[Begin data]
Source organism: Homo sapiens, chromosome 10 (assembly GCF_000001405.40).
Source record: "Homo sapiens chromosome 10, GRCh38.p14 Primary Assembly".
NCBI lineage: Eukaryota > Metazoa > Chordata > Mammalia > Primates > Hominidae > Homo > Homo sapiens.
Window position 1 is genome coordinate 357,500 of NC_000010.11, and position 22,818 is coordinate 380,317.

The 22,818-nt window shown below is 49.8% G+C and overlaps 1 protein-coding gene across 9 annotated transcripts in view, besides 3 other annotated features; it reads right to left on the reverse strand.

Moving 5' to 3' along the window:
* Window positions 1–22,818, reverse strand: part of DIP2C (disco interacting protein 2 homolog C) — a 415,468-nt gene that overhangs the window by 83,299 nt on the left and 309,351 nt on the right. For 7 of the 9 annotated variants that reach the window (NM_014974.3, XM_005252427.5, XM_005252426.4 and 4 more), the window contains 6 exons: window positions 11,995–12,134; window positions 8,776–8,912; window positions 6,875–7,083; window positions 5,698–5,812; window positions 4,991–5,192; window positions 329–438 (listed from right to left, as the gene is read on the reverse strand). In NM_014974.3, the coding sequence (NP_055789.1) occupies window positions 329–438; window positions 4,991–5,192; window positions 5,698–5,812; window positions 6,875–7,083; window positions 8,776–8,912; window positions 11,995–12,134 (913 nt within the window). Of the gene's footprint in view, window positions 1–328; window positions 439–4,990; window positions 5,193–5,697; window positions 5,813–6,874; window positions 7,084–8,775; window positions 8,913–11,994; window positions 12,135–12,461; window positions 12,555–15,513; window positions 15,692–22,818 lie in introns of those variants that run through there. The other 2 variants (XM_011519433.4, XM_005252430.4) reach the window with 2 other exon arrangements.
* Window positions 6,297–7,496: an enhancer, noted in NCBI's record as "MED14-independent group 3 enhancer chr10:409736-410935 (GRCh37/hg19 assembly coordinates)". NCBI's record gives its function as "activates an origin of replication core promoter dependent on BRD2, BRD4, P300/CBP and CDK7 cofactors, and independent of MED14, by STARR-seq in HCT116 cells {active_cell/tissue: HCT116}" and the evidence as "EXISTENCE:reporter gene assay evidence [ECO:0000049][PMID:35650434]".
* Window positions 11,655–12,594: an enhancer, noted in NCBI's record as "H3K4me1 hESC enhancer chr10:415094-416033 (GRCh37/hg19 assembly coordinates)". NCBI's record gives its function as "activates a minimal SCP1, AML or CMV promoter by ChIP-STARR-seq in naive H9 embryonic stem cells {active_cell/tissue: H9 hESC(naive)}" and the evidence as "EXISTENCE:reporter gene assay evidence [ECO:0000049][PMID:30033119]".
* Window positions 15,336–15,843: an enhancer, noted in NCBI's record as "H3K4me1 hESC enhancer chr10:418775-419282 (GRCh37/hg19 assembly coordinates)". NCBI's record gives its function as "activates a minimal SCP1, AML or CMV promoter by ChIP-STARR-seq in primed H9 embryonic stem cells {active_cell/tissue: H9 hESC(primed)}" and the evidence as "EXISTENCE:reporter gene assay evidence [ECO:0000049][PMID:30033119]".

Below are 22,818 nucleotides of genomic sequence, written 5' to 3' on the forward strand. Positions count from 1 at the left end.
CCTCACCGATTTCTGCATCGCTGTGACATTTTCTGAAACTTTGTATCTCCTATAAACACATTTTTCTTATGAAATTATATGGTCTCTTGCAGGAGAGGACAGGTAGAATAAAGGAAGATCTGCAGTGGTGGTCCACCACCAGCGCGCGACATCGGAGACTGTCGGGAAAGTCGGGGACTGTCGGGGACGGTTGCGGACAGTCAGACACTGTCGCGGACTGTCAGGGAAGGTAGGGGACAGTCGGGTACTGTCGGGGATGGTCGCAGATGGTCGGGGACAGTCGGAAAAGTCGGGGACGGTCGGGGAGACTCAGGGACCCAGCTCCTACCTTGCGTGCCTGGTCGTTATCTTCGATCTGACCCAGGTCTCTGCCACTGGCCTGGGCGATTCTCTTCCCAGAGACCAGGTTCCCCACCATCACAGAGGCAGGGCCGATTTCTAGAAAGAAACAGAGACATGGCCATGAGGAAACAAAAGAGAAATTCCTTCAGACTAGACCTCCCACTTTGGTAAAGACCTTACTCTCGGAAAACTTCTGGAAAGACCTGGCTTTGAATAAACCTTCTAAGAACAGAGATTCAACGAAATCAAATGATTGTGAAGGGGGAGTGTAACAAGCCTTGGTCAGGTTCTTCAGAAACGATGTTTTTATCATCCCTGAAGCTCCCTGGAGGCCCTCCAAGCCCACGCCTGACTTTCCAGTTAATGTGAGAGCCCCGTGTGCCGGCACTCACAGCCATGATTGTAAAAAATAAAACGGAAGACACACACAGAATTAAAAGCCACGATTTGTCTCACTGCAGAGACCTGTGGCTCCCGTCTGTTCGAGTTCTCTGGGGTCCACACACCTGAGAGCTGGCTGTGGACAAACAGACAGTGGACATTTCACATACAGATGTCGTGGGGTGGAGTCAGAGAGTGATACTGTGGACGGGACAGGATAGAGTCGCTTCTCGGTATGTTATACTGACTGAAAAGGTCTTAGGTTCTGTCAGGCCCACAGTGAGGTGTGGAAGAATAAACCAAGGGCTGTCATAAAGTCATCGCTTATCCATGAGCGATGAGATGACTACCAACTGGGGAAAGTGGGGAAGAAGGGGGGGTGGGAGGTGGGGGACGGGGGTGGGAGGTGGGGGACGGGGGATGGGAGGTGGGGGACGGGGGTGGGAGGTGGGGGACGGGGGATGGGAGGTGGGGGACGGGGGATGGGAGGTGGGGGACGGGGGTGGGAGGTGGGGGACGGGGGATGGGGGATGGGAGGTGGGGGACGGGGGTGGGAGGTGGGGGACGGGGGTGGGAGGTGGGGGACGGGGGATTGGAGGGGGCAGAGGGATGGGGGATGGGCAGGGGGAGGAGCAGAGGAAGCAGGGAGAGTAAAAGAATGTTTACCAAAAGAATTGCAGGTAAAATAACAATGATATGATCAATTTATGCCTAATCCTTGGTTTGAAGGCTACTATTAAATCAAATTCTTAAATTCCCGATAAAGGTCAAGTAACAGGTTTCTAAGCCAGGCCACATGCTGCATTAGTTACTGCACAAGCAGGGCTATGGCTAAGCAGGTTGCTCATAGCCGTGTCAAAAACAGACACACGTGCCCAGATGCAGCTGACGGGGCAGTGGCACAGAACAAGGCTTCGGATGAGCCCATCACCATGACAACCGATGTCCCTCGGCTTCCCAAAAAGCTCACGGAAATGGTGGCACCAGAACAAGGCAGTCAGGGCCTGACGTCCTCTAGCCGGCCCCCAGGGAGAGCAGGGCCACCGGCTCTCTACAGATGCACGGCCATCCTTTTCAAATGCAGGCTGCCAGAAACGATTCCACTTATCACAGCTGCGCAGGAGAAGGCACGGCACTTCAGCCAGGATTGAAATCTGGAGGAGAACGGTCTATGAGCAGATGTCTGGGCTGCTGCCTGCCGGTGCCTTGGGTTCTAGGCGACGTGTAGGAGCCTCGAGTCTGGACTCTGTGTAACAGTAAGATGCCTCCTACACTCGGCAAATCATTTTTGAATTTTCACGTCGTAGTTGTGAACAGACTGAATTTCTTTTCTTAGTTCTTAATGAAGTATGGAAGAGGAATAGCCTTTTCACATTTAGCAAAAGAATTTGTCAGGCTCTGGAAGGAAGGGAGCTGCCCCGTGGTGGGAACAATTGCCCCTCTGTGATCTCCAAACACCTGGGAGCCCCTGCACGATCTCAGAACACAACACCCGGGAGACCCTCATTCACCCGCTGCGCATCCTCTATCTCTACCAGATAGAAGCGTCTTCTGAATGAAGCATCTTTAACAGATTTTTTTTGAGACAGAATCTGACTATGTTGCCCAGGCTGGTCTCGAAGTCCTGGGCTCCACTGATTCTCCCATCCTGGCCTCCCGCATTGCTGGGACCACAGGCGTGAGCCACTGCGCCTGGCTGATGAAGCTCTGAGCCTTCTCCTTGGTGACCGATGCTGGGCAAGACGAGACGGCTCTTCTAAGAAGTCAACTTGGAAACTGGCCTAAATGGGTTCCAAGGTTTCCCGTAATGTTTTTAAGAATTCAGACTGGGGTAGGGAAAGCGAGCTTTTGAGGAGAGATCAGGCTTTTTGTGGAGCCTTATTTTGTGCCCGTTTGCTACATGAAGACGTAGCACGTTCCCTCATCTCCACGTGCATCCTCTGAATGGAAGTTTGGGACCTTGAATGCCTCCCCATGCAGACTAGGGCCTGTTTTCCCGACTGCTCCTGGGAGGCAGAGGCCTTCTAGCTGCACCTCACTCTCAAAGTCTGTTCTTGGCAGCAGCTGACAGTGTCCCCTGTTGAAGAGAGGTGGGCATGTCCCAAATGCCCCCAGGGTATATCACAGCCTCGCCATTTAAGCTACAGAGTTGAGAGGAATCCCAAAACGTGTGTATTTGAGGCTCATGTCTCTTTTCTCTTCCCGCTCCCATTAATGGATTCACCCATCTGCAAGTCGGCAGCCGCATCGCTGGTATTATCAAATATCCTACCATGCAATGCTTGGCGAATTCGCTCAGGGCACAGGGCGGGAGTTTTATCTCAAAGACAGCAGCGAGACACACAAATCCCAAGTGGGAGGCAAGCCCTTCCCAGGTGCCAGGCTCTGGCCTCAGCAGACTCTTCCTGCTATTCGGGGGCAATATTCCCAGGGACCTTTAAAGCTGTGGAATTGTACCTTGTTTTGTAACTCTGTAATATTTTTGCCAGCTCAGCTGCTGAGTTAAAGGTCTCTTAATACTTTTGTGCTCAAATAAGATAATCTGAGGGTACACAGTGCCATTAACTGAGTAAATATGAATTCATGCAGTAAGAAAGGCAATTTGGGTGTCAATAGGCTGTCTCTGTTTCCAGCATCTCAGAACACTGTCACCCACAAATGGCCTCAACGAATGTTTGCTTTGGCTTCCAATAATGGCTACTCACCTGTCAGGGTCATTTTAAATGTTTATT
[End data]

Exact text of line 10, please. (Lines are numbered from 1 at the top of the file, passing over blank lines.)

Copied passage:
* Window positions 15,336–15,843: an enhancer, noted in NCBI's record as "H3K4me1 hESC enhancer chr10:418775-419282 (GRCh37/hg19 assembly coordinates)". NCBI's record gives its function as "activates a minimal SCP1, AML or CMV promoter by ChIP-STARR-seq in primed H9 embryonic stem cells {active_cell/tissue: H9 hESC(primed)}" and the evidence as "EXISTENCE:reporter gene assay evidence [ECO:0000049][PMID:30033119]".